External agents like World Bank and International Monetary Fund (IMF) are now dictating the relative autonomy of the state as the government has failed to ensure the same, said Distinguished Fellow of Centre for Policy Dialogue (CPD) Dr Debapriya Bhattacharya on Sunday.
"As Bangladesh doesn't have relative autonomy of state in place, now external agents like IMF and World Bank impose relative autonomy of the state what the government was supposed to do," he said while speaking at a session styled "The Power Dynamics between State and Business: How is Capitalism Evolving in Bangladesh".
The session was held on the second day of the two-day 6th SANEM Annual Economists Conference (SAEC), organised by the South Asian Network on Economic Modeling (SANEM) at the city's BRAC Centre Inn.Speaking as a panelist, he said the government has now surrendered to IMF and World Bank giving up its principles and made Bangladesh captive.
"We have been talking about bringing in reforms in different sectors," he said.
This is incompatible with the government's development ambition what they have been talking about for long, he observed.
Mr Bhattacharya said whichever system the government is running will not be sustainable and "countervailing force" of the system has been created in the womb of this regime.
"A new middleclass and higher middle class grew over time in the womb this regime is now the new social force and they are ready to challenge the ruling political system," he said.
"Absence of democracy and accountability is also reflected in other stakeholders of the state," he said adding, for example, there has been no election in trade bodies in recent years.
The CPD distinguished fellow said primitive capital accumulation of the country should be discussed if discussion of capital comes of this land.
"We have to keep in mind that abandoned properties and assets after liberation war were key sources of capital accumulation here," he said.
He also said foreign aid funded projects, development financing and capital market manipulation, over-valued state-run projects and misuse of regulatory mechanism were also sources of capital accumulation in the country over the period.
"So it is evident that capital accumulations in the country were actually misappropriation of state assets and mechanism and it will not grow in future without this misappropriation," he said.
Dr Mirza M Hassan, Senior Research Fellow, BRAC Institute of Governance and Development (BIGD) presented keynote paper at the session while Professor Rounaq Jahan, Distinguished Fellow of the CPD, moderated it.
Professorial research associate (Department of Development Studies) at the University of London Shapan Adnan said those who are not in dominant party in the country have been muted to ability to speak and present.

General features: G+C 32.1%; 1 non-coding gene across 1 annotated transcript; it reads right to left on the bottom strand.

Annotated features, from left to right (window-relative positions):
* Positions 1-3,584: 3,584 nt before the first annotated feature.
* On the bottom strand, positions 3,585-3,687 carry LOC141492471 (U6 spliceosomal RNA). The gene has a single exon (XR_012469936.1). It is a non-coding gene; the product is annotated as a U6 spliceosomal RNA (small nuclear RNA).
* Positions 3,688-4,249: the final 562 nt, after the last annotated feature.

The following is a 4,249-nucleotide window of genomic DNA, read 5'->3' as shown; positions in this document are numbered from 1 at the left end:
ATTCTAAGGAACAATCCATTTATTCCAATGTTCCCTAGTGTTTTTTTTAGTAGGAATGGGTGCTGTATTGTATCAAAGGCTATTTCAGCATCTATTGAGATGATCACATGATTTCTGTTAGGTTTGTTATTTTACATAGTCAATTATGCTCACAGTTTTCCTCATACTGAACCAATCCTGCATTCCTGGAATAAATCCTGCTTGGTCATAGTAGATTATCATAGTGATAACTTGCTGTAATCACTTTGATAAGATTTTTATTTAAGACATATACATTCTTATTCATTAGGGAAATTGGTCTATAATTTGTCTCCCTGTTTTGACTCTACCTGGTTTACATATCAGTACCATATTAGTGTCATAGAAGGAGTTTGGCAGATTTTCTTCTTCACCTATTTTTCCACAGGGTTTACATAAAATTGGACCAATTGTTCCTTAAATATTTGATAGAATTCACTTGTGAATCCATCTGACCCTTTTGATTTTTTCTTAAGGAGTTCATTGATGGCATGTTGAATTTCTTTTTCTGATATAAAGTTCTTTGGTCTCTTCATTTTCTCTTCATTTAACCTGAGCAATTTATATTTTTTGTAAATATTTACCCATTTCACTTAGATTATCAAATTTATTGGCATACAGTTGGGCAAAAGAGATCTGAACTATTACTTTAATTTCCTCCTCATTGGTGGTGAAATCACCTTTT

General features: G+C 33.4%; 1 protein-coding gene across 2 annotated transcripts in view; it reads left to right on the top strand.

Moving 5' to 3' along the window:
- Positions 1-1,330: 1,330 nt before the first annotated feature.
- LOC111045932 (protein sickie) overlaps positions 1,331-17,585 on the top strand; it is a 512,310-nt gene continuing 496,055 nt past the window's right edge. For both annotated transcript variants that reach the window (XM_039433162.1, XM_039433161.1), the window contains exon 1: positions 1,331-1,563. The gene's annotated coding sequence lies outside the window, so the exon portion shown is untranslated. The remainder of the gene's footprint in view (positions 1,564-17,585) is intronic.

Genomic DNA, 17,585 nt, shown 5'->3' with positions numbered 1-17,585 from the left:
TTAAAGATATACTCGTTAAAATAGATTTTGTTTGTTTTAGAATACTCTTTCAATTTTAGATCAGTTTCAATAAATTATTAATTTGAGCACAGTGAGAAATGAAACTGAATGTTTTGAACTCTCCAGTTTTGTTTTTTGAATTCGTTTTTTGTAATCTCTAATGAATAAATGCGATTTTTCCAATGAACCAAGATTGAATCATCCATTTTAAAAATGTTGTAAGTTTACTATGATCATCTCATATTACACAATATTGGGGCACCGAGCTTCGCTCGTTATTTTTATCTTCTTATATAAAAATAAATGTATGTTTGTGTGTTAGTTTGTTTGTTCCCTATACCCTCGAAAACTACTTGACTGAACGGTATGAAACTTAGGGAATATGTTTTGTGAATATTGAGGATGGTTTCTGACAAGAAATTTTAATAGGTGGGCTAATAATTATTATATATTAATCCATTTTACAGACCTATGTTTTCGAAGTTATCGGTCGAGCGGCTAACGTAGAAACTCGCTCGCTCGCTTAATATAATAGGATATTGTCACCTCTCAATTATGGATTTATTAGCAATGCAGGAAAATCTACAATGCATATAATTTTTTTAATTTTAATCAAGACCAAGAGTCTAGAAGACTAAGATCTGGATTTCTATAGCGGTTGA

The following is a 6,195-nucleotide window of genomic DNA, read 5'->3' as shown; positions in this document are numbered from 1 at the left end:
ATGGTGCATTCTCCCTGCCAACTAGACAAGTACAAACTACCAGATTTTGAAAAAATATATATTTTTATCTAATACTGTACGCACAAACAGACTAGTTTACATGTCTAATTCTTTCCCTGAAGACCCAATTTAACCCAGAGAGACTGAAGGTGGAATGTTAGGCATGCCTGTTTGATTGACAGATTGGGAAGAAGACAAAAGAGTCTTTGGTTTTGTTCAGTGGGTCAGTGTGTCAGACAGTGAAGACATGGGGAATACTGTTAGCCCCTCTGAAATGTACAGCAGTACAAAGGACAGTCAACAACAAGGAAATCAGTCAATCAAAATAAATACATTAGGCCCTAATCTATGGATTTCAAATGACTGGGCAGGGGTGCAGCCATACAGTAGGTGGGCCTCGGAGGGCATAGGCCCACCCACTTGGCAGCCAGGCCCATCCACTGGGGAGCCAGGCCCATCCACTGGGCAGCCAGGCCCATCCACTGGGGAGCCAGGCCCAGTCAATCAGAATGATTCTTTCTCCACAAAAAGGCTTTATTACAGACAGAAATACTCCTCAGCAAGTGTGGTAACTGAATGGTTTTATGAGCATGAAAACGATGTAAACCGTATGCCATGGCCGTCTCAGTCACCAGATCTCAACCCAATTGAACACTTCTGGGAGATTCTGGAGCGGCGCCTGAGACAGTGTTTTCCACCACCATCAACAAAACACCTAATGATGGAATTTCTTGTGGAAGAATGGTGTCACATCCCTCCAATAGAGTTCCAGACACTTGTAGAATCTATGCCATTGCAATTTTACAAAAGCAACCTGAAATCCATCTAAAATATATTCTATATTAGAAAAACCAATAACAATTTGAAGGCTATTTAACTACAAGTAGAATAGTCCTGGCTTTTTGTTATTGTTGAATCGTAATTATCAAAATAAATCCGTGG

He added lobbyists and businessmen in the country are no more in their class, rather they are now politicians.
"They have become an "amalgamated ruling order" in total," he said.
Central leader of CPB and Professor of Department of Economics, University of Dhaka Dr Mahbubul Mokaddem said how business groups are influencing politics should be questioned.
He added politics should be freed from money power, muscle power and manipulation.
Founder of Bangladesh Environment Network (BEN) Dr Nazrul Islam said there are many countries where a dominant party rules a country.
He said Bangladesh is still at a growing stage of a capitalist state.
Dr Ashikur Rahman, senior economist, Policy Research Institute (PRI), said politics should be freed from money power. He added political system in Bangladesh is vulnerable to capitalist system.
"Politics has become very expensive in the country," he said, adding less expensive politics will ensure liberal democracy in the country.
The keynote paper said during post 90s period, as a starter the collective action process of the business has never been a non-partisan affair.
It said larger political dynamics sent signals to the political elites that the existing duopolistic settlement generates political uncertainty and needed to be replaced by the logic of monopolistic partyarchy.
It said successive regimes were able to progressively monopolise the leadership of the association by ensuring that the FBCCI's elections reflect pre-determined outcomes.
The paper said business-state relation throughout the (CPS) Competitive Party System (1991-2013) stage largely exhibited the dynamics of clientelistic incorporation rather than transiting towards a liberal pluralist order as pluralist interest group theory would have predicted. The impacts of post-2014 (DPS) Dominant Party System on the collective action dynamics of the business community seems to be significant," it said, adding that the partyarchal control over the prominent associations appeared to have reached an unprecedented level.